This was the title of a radio show I used to listen to in France. It spotlighted one crazy new innovation each week. Flavored gelatin in a prepackaged container brought it to mind yesterday, in the midst of children with stomach flu, long division, Ivanhoe, cleaning house and arranging piano and archery lessons, the former at home, the latter out in a snowstorm.
I thought, "what kind of world am I living in where the ghost of the idea of canned Jello even enters my head?" Then it came to me...a flippin' fantastic world! I can give my little guy the one thing he is willing to eat, even though I did not think of it three hours prior, even though I do not have a cook to take over and make it for me while I hold a little head (or the other end) over a toilet once again. It is a despicable waste of resources, a shameful source of pollution once eaten, full of dye of all sorts of numbers and generally disgusting, but it will help his little tummy heal and make him feel better.
We used to depend on each other; some of us had cooks, gardeners, nannies, chauffeurs (I really regret the absence of this last). Some of us were the servants, taking care of the masters, which was not nearly as nice as the other way around, but they watched out for us in some way too, we were not alone, and our neighbors and families were there for each other. We lived closer together, or at least in closer community. Now...we live our busy, isolated little lives, buzzing around in our own little (or not so little) automobiles, but someone had the foresight to put the gelatin in a plastic container for days like yesterday. We are masters of adaptation, we human beings. This gives me great hope for the future. So far, we have managed to adapt to the most diverse conditions with ease and speed enough to survive. And we are not always stupid. The local food movements are growing every day, more and more people I know are living with extended family. We are returning to the source, even as we pick and choose among modern conveniences that improve some aspect of life.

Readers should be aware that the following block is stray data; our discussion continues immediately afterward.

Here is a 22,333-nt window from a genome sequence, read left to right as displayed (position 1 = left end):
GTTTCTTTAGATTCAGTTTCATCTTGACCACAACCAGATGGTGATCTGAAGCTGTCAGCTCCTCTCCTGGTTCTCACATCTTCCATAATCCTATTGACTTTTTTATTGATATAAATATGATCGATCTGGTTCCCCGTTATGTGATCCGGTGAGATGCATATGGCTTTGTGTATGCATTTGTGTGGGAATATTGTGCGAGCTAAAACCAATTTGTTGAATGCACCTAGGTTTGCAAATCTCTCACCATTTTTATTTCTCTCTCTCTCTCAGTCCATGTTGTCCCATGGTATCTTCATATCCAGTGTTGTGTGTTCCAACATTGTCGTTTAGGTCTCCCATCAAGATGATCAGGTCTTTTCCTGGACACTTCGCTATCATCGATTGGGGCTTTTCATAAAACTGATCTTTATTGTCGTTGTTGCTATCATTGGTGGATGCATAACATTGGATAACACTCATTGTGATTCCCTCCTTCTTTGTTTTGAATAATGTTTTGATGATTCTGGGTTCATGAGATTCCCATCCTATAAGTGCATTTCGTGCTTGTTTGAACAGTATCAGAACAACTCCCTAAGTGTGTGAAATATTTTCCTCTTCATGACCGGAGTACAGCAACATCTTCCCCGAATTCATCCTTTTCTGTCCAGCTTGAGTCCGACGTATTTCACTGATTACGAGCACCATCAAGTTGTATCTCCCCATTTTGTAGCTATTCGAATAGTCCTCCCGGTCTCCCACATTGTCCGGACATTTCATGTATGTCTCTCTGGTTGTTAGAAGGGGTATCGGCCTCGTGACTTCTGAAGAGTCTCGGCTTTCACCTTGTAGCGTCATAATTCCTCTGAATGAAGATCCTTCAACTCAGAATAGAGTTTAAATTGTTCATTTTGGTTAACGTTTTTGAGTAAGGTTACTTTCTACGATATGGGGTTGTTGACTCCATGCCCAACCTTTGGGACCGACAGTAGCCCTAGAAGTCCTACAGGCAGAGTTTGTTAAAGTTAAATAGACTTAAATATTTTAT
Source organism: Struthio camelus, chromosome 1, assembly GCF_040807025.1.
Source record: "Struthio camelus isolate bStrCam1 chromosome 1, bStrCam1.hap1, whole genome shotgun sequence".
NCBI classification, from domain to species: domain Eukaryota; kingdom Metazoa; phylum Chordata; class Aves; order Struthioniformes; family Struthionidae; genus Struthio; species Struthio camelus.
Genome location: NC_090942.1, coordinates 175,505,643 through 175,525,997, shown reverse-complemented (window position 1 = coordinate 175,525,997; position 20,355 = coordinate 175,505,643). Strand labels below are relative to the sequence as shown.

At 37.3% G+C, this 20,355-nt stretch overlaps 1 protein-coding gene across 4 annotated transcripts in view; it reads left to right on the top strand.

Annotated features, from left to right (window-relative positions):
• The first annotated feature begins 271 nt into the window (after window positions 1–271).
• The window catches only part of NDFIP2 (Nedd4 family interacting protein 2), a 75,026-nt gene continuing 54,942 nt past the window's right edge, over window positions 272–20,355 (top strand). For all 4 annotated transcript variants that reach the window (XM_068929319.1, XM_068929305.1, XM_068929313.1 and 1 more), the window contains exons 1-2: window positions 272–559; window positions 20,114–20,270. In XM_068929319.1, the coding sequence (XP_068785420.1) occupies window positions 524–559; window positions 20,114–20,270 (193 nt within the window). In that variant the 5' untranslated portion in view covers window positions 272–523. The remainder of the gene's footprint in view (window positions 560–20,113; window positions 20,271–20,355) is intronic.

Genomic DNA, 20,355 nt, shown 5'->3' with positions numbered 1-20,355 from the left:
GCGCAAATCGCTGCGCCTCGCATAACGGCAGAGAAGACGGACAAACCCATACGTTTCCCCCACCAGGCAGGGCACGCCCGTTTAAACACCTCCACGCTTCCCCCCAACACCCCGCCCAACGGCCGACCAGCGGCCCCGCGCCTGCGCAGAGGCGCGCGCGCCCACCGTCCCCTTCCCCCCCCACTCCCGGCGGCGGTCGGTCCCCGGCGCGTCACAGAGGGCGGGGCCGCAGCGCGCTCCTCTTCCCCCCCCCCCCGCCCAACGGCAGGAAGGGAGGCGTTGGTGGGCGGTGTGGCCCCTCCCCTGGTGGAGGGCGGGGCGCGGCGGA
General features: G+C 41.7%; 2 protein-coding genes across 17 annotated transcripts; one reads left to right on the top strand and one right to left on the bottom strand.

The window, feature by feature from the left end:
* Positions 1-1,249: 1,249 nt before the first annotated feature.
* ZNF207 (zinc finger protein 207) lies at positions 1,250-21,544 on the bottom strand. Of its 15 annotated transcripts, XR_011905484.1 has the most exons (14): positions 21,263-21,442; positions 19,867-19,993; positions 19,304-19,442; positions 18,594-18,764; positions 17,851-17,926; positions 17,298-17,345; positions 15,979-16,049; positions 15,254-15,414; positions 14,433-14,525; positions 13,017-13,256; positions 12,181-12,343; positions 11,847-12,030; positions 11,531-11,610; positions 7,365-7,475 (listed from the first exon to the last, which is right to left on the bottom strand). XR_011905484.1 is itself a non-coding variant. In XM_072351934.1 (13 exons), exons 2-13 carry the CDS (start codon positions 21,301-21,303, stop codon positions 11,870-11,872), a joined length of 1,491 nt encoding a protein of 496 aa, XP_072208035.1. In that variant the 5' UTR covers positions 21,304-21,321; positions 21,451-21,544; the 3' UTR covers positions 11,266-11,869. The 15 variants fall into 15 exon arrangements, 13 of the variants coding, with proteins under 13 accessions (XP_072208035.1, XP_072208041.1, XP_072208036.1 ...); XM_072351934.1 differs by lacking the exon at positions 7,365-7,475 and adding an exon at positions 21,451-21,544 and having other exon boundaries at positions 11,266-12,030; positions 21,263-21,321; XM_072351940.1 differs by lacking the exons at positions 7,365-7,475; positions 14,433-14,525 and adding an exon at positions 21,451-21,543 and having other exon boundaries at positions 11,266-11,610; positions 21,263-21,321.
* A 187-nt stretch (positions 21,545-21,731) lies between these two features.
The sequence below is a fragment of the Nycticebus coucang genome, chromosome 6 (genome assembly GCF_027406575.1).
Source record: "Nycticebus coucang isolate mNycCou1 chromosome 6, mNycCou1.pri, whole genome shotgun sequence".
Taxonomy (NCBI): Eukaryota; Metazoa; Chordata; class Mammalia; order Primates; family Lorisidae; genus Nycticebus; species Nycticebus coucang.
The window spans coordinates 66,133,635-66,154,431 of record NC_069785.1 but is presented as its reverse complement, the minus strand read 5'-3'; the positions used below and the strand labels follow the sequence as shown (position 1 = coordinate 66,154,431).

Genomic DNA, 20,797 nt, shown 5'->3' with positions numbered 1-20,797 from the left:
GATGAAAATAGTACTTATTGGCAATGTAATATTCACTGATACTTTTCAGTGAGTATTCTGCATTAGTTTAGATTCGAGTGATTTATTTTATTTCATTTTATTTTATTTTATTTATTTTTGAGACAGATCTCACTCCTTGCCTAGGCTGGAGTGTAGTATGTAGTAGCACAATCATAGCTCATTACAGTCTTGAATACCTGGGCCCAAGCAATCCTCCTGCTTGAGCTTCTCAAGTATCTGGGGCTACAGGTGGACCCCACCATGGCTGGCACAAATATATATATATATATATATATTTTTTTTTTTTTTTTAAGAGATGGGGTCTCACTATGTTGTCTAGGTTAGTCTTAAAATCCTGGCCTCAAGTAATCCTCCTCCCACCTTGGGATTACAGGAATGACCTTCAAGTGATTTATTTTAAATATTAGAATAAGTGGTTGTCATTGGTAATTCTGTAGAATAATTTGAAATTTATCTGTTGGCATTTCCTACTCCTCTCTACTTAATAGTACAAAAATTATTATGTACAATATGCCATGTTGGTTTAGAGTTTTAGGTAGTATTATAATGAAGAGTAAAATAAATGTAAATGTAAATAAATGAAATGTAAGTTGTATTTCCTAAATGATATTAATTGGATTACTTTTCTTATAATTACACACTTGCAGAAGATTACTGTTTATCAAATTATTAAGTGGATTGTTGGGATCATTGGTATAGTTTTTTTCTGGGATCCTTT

I love my life, which seems quite selfish some days. I don't want to feel the daily disapproval of say, a head butler, a maid, the lady of the manor, a spinster cousin. There may be something fundamentally wrong about this. Perhaps being held accountable to a greater family around us makes us better people somehow. Or perhaps the truth is that we do well when we hold ourselves to high standards on our own, though we need other people at some point in our lives, to learn what those standards could and should be.
I am blessed to have a wonderful family who has grown to take me as I am; a little eccentric, a little ornery. They make me feel loved and important. I have friends who either like me the way I am or are kind enough not to mention my great failings. My friends are truly a support system and the saving grace of daily life, whether they are online or right here, dropping off food and videos or ready for a cup of tea or a glass of wine. But I am American, and I like to figure things out for myself, as do most of us here. I like that I am able to provide for my family in all circumstances. Importing non-food from the far-flung corners of the globe for digestive purposes is not living up to my ideals, but it does mean I can take care of my children alone for a day.
But is there not another way to survive gastroenteritis? As many ways as there are children with mothers, I imagine. In France, for example, I got along fine without gelatin (or electrolyte-restoring liquids for infants) when upset tummies took over. I nursed my babies and fed my kids rice, grated apple, bananas, and on the second day: yogurt with quince jam, a little chicken and a soft-boiled egg. (And we did give them soda to drink, if things were really severe, doctor's orders.) When in Rome...we follow the Roman doctor's orders, and in the US it is; bananas, rice...and Jello (just add water!)